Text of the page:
In the Book of Daniel, we now enter upon a most interesting part of Scriptural prophecy; and it demands our highest attention, affection, and regard. It is indeed a short Book, but there is so much in so few chapters concerning the Person of our Lord Jesus and His Church that we can never be sufficiently thankful to the Holy Spirit for the fact that this precious record of inspiration has been preserved and handed down to His people – even to our present hour!
The opening scene of this Book takes place in the city of Jerusalem, shortly before the final days of the Kingdom of Judah. “In the third year of the reign of Jehoiakim, king of Judah” – that is, around 606 BC – “came Nebuchadnezzar, king of Babylon, into Jerusalem, and besieged it.” In order to warn the whole Jewish nation before He finally destroyed their city and Temple, the Lord delivered the princes of Judah, the vessels of the Temple, and the treasures of the nation into the hands of Nebuchadnezzar. He carried these away with him; and as a trophy of his victory, he placed the precious treasures in the temple of his idols. But this was not all. In order to give a greater luster to his victory, and in order to get into his possession hostages against the Jews; Nebuchadnezzar commanded Ashpenaz, the governor of his household, to select the most handsome, noble, and intelligent young men from among the Jewish youths. Then he was to transfer them to Babylon to serve as slaves in his royal palace. Among these young men, there were four who were more remarkable than the rest; and their names were Daniel, Hananiah, Mishael, and Azariah. These Hebrew names all had a particular meaning. Daniel means “God is my judge,” Hananiah means “the grace of the Lord,” Mishael means “the strong God,” and Azariah means “the Lord is my help.” But now that they were slaves of the Babylonian king, Ashpenaz gave them Babylonian names that had references to idolatry, in order to encourage them to forget the God of their forefathers and the Guide of their youth. To Daniel, he gave the name of Belteshazzar, which signifies “the keeper of the hidden treasures of Bel.” Hananiah was given the name Shadrach – or, “the inspiration of the sun,” which the Chaldeans worshiped. Mishael was renamed Meshach, a derivative of the name of the goddess Shach – under which title, Venus was worshiped. And Azariah received the name Abednego – that is, “the servant of the shining fire,” which the Babylonians also worshiped.
So we see that while he was yet a mere youth, Daniel was exposed to the severest trials; he was torn from the arms of his parents, and carried away captive into a foreign land. But the love of God was in his heart; he had given himself up to Him, and his whole desire was to manifest that faithfulness which he felt that he owed Him. This poor young man had no one to open his mind to or share his heart with, for he was surrounded only by armed guards, strangers, and heathens. Yet he “purposed in his heart” to take the Lord for his portion, and to show himself a faithful child of God in all things. It is indeed true that it is not what we eat and drink that defiles or purifies us; for “the kingdom of God is not meat and drink, but righteousness, and peace, and joy in the Holy Ghost.” Why, then, did Daniel refuse to partake of the king’s meat and wine? It was because the delicate meats which were served upon the table of the monarch, and the luscious wines which were poured into his cup, were all consecrated to his false gods before they came into the royal banqueting-room! Hence, Daniel could not have partaken of them without appearing to be just like a child of the world, a heathen, and an idolater; he could not have dined on these things without having fellowship with the idols of Babylon, and thereby defiling himself. And so he determined to let it be known – from the earliest moments of his arrival in Babylon – that although he was only a young slave, yet he was a servant of the living God. He purposed in his heart that he would live faithfully before his God; or in other words, he purposed in his heart that he would rather die than sin against Him!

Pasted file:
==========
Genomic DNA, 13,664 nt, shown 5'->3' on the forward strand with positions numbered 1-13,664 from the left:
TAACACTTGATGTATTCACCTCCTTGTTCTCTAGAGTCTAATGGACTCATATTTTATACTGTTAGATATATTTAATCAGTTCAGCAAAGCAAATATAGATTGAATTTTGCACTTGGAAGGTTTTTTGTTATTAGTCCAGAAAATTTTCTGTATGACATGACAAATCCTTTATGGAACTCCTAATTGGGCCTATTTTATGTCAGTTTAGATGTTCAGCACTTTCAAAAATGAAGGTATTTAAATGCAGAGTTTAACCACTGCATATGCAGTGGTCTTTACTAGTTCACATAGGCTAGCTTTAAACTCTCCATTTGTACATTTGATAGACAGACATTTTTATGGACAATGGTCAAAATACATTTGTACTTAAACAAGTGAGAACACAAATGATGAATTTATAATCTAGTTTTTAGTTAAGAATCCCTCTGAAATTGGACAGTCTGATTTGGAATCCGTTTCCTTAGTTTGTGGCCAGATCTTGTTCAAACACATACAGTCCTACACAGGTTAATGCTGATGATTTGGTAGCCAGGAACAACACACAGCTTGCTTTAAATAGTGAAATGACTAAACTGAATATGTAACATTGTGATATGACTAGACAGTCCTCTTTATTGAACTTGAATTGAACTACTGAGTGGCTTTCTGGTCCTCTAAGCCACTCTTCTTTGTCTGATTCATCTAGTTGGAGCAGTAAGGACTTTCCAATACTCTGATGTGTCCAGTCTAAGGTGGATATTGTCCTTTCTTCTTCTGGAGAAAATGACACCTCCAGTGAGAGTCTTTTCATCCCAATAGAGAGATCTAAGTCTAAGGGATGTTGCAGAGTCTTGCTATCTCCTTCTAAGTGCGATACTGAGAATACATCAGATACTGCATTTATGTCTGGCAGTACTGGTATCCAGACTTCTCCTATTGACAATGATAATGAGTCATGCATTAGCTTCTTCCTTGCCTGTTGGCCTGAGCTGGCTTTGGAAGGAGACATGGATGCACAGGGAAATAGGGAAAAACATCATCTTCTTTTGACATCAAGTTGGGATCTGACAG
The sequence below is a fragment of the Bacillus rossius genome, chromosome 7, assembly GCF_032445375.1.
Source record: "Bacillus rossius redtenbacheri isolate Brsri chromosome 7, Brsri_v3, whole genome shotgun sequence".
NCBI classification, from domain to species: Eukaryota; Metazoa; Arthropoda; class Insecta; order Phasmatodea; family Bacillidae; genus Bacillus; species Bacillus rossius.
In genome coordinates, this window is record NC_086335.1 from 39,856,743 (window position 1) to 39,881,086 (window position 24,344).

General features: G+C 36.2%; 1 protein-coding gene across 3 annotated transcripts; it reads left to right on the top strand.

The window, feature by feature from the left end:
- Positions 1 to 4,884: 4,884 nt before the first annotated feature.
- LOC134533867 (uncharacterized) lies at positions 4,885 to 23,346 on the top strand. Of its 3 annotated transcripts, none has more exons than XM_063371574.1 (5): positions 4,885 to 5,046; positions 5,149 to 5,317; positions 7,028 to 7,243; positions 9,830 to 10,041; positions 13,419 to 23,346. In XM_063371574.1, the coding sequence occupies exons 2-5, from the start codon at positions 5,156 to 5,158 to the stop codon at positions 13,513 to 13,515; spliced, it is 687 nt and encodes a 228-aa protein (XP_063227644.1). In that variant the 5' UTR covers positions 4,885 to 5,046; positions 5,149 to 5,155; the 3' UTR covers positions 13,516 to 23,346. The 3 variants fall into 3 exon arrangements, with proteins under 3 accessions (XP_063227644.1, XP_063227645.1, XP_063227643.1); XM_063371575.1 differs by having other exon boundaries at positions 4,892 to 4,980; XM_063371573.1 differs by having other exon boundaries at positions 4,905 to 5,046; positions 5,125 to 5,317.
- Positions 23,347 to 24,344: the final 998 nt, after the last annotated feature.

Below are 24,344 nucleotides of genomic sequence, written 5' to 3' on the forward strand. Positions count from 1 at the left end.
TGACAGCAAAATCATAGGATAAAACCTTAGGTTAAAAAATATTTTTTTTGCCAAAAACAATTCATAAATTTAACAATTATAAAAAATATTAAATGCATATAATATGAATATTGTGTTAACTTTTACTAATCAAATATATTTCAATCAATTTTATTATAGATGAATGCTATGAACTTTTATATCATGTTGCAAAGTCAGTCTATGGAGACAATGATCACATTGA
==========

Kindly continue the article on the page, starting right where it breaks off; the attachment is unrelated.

Such was the conduct of Daniel. How was it rewarded? We are told that the Lord inclined the hearts of all Daniel’s masters so that they were favorable to him. God inclined the heart of the heathen officer who had been set over the young man to grant him his holy desire; he allowed him to have a trial-period of ten days’ abstinence from the king’s meat and wine, to see what the outcome would be. And Daniel was so full of love to his God, that he exercised a sacred influence over his three young companions – Hananiah, Mishael, and Azariah – for he induced them also to live faithfully like himself. These three young men, therefore, formed the same resolution in their hearts; and they also requested to be put upon the same trial. And it turned out just as they had anticipated! At the end of ten days, they enjoyed such a peace in their minds, and such an inward joy from feeling that God was their portion and their confidence, that this happiness was reflected in their countenances. And this rendered them more handsome, more fresh, and more pleasing than before; they looked more healthy than those who had partaken of the portions from the king’s table. And when these four young Hebrews appeared for final examination before the illustrious king, they were found to be ten times wiser than all the heathen magicians and astrologers in the kingdom! It is only in a relationship with the Lord Jesus that we are brought into possession of that true knowledge which makes us wise unto salvation. May the Lord bless us with this knowledge, even if we are uneducated (by the world’s standards) in all other matters!
Lord, we pray for grace so that we may imitate Daniel and resolve in our hearts to never allow ourselves to become defiled by willfully sinning against You! Amen.
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